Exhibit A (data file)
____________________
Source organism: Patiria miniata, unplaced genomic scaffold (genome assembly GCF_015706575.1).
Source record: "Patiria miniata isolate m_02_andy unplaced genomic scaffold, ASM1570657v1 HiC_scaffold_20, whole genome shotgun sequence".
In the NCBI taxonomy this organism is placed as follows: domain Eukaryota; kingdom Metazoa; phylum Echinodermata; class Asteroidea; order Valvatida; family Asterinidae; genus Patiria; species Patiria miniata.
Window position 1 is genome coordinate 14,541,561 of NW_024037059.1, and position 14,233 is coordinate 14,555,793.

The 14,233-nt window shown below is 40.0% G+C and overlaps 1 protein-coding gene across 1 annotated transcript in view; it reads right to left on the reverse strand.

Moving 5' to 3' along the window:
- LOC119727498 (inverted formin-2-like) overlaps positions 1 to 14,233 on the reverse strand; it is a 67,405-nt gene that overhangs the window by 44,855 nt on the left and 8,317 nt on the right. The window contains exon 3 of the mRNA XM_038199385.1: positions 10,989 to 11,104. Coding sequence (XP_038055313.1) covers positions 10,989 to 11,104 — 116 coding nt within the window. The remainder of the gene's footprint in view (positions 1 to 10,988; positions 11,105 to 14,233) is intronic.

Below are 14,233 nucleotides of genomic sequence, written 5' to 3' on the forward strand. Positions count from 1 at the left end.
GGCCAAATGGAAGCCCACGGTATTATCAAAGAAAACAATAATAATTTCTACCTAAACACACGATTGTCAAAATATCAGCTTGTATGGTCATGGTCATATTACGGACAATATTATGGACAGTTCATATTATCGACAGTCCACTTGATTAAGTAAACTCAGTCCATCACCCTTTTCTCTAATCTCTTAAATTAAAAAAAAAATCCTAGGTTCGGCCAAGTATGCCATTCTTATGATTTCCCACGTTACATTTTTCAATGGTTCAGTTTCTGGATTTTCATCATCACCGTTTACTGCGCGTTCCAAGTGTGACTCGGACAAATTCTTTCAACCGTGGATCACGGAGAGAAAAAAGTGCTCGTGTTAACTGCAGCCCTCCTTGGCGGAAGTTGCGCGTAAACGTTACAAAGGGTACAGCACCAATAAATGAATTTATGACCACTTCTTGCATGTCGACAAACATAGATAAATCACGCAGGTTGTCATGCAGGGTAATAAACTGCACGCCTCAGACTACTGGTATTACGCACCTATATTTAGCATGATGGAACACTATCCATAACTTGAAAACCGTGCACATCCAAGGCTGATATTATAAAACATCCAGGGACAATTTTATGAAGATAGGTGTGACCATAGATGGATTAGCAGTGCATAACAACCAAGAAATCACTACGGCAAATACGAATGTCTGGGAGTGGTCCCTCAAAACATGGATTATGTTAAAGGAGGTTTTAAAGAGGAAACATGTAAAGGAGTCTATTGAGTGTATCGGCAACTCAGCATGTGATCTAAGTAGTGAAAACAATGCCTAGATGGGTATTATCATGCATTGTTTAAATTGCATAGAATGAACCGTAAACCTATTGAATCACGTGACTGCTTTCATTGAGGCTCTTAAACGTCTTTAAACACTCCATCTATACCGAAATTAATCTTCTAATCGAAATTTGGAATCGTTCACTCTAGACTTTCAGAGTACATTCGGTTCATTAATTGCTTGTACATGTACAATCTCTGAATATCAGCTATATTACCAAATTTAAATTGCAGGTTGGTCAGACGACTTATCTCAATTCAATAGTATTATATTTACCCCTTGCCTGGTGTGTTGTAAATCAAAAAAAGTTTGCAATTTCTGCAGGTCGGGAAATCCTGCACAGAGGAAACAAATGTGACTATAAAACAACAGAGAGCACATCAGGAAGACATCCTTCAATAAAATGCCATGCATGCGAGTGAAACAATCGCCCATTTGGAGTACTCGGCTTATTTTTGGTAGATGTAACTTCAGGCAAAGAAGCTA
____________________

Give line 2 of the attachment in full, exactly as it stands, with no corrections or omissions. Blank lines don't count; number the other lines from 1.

Source record: "Patiria miniata isolate m_02_andy unplaced genomic scaffold, ASM1570657v1 HiC_scaffold_20, whole genome shotgun sequence".